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Feast of mixed flavours

The `Royal Feast', which is on at Ambassador Pallava till May 25, includes culinary preparations of Anglo-Indians across the country.

IF YOU want the best of both worlds - occidental and oriental - in the gastronomic sense, try "Royal Feast" (an Anglo-Indian food festival), which is on at The Society, a multi-cuisine restaurant in Ambassador Pallava on Montieth Road.

Unlike the Italian and Mexican cuisines, which left us hopelessly trying to get our tongues around the names of the dishes, the offerings at Royal Feast are no strangers to most tongues in Chennai - both in the lingual and gastronomic sense. If there are any tongue-twisters on the menu card, they are few and far between.

The term Anglo, in its strictest sense, refers to anything appertaining to the English; but, in its loose usage, it stands for anything European. The `Anglo' flavour of the Anglo-Indian dishes at the Royal Feast has to be viewed in the light of the latter usage. For, on the menu you find prawn balchow (a Goan pickle) or chicken xacuti (another Goan speciality).

"The offering includes English, Portuguese and Dutch culinary preparations," says N. Arun, Sous chef, Ambassador Pallava.

To ask if Royal Feast is "anglicised Indian food" or "Indianised Anglican food" is tantamount to asking that wearisome question: what came first - the chicken or the egg. There is no conclusive answer. In fact, the "flavours" are seamlessly woven together. The answer lay at the very outset - with the mulligatawny soup meant to whet one's appetite for the rest of the fare. Mulligatawny, a spicy soup, has its etymological origin in a Tamil Anglo-Indianism - millaku-tanni (pepper water). If you pronounce millaku-tanni with a plum in your mouth, you get mulligatawny!

Anglo-Indian food does not conform to a single category. There is a prodigious variety that covers a wide geography. Keeping this in view, Arun and his team had lapped up a lot of books on Anglo-Indian recipes (across the country) in preparation for the festival. As much as they had "played by the book", they had also "played by the ear".

"Some recipes were handed down to us by word of mouth; the Anglo-Indians on our staff have picked their wives' brains and passed some recipes on to us," laughs K. Venkataraju, food & beverages manager, Ambassador Pallava. "Anglo-Indians in Chennai prefer an extra coating of spice," says Carlton Smith, an Anglo-Indian himself. "The preparations in Goa and Mumbai are more coconut-based."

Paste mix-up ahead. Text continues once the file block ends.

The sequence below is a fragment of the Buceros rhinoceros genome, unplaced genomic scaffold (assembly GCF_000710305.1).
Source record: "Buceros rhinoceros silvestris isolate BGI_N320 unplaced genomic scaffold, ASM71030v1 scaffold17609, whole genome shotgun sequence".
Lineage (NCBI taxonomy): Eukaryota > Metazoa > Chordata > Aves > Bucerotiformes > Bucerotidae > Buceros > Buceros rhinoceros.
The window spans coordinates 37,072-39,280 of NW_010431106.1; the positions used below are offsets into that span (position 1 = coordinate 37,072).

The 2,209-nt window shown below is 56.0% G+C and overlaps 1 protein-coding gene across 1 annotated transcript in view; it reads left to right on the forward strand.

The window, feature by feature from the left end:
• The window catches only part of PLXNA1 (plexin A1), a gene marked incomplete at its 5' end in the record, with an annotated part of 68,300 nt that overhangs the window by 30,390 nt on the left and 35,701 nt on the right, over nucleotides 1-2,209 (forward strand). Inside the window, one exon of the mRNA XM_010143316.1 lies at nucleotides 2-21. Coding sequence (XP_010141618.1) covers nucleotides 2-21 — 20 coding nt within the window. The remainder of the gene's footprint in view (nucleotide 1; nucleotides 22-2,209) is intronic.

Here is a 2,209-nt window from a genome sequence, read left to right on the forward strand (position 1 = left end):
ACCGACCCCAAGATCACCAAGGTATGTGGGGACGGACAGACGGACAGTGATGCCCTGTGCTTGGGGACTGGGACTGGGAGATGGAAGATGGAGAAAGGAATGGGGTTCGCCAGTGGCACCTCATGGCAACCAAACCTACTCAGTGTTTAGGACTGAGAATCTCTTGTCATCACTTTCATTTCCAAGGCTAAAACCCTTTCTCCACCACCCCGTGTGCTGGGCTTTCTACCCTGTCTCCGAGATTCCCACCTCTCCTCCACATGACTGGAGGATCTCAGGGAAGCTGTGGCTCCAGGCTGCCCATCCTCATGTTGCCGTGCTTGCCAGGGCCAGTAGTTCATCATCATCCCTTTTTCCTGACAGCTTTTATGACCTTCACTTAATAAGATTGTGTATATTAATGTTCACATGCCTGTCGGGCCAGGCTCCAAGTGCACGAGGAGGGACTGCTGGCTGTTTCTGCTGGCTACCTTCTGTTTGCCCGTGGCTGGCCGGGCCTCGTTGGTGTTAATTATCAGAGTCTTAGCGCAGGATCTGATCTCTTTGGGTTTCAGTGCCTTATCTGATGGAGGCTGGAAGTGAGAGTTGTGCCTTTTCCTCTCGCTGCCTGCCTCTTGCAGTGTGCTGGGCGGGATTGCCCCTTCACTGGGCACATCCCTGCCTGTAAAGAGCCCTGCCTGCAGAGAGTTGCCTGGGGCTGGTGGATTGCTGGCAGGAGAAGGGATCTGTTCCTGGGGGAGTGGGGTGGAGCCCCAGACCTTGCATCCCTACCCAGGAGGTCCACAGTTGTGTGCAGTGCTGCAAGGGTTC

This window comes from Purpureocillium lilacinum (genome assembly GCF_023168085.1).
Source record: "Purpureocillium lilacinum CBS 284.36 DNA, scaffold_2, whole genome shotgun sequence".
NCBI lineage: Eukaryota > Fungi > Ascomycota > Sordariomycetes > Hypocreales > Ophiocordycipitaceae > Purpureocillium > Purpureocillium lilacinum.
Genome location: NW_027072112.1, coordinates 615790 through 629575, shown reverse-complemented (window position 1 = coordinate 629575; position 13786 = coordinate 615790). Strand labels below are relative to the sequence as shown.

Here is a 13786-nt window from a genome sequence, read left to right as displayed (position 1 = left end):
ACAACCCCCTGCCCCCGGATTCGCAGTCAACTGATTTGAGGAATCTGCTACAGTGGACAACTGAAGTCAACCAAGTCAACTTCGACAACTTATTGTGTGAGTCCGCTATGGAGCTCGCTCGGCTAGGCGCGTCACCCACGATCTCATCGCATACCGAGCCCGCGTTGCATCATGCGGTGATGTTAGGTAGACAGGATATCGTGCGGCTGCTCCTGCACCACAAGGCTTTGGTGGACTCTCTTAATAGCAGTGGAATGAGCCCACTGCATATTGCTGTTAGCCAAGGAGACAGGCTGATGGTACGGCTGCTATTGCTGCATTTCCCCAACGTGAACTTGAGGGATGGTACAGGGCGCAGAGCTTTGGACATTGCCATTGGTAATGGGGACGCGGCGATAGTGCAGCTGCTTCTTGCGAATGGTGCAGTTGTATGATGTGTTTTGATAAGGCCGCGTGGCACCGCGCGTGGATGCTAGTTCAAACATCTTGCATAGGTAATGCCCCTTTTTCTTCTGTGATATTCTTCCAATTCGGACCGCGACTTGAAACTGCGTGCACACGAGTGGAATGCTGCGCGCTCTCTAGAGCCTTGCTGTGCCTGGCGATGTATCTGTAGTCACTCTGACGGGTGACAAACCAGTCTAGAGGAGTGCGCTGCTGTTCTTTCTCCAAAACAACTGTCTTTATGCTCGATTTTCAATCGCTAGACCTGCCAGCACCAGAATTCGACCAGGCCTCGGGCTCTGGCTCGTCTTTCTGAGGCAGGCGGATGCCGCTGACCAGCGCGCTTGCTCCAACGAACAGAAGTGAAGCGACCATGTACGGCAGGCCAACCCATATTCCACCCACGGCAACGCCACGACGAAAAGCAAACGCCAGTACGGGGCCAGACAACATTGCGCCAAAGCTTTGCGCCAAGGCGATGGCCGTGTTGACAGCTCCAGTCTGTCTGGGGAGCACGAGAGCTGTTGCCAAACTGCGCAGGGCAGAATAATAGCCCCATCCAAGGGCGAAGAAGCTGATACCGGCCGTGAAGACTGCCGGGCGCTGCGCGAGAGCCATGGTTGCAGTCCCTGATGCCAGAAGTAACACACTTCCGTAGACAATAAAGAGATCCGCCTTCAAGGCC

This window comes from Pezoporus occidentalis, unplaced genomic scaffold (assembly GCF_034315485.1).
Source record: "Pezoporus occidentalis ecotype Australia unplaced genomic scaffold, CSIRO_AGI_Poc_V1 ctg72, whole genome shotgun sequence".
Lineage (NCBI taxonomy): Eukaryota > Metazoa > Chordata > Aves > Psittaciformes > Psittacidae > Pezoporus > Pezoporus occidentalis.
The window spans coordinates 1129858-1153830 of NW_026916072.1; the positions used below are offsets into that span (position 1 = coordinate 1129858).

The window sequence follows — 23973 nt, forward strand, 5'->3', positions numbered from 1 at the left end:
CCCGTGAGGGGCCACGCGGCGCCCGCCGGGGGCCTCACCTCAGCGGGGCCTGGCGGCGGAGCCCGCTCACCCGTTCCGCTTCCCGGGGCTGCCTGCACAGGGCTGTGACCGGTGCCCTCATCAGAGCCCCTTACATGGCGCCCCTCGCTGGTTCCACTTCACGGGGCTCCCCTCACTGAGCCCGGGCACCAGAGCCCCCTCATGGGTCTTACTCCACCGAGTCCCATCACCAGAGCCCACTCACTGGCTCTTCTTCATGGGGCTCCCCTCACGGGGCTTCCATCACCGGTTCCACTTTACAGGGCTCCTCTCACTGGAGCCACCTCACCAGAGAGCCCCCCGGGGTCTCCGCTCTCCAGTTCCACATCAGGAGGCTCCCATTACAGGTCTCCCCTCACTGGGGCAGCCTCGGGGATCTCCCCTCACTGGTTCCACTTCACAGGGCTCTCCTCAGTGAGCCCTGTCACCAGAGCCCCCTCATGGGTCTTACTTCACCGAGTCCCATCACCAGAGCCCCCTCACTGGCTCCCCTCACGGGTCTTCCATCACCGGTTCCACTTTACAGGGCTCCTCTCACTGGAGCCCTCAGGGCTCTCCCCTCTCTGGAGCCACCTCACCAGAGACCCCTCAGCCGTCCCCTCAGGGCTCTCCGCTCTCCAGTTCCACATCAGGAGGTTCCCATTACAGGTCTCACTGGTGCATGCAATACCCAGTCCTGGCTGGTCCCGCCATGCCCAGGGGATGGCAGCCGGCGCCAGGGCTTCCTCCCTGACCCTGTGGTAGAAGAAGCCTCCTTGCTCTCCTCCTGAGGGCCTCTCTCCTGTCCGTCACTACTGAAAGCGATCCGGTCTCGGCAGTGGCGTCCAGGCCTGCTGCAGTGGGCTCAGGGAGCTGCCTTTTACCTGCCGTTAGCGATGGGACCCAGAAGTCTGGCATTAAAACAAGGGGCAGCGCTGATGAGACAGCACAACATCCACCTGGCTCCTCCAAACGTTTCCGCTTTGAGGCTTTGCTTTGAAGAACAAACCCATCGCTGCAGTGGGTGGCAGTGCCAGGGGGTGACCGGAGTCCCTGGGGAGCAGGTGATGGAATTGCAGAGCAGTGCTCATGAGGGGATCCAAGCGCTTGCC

"Though we have used lots of spices such as jeera, gharam masala, coriander leaves and curry leaves, the tanginess has been kept in check," says Arun.

Much as the offering is catholic, the culinary specialties peculiar to the Anglo-Indians in Chennai have a lion's share of the presence at Royal Feast. Lest the reader thinks that it is only a non-vegetarian fare, let it be said that there is quite a choice of vegetarian food. There is also enough to pamper the sweet tooth. A helping of apricot jam tart had one's taste buds craving for more.

Anglo-Indians are known to have got socialising down to a fine art. They are known to serve food with music and dance. One had an earful of music and eyeful of traditional Anglo-India tripping at Royal Feast.

On the opening day (May 15), Sirens, a band attached to the hotel, was belting out tunes from those times when one could follow the lyrics without the prop of song sheets. They hit the mark with a few haunting country and pop numbers - Rhinestone Cowboy, Jambalaya, You Are Still The One I want, Blowing In The Wind, et cetera. After a few professional dancers set the ball rolling, a few couples started waltzing on the dance floor. It was fox-trot, waltz, jive, twist, slow-trot and the whole works.

You can pick a hole in any show, if you are determined to. You can probably grade Royal Feast down on sartorial propriety. While all the musicians, and servers (some were wearing tall hats) were attired traditionally down to the shirt-cuffs, the professional dancers were short on haute ecole. If they had been swathed in historical dress, the ambience would have been more in keeping with the occasion.

But all said and done, one left with an earful of mellifluous tunes; and most importantly, one left behind a clean plate.

The Royal Feast continues till May 25; you can partake of it from 7.30 p.m. to 11.30 p.m. The buffet spread is priced at Rs. 300 plus taxes for adults and Rs. 250 plus taxes for children below age 10. For more details, call 28554476/ 28554068.


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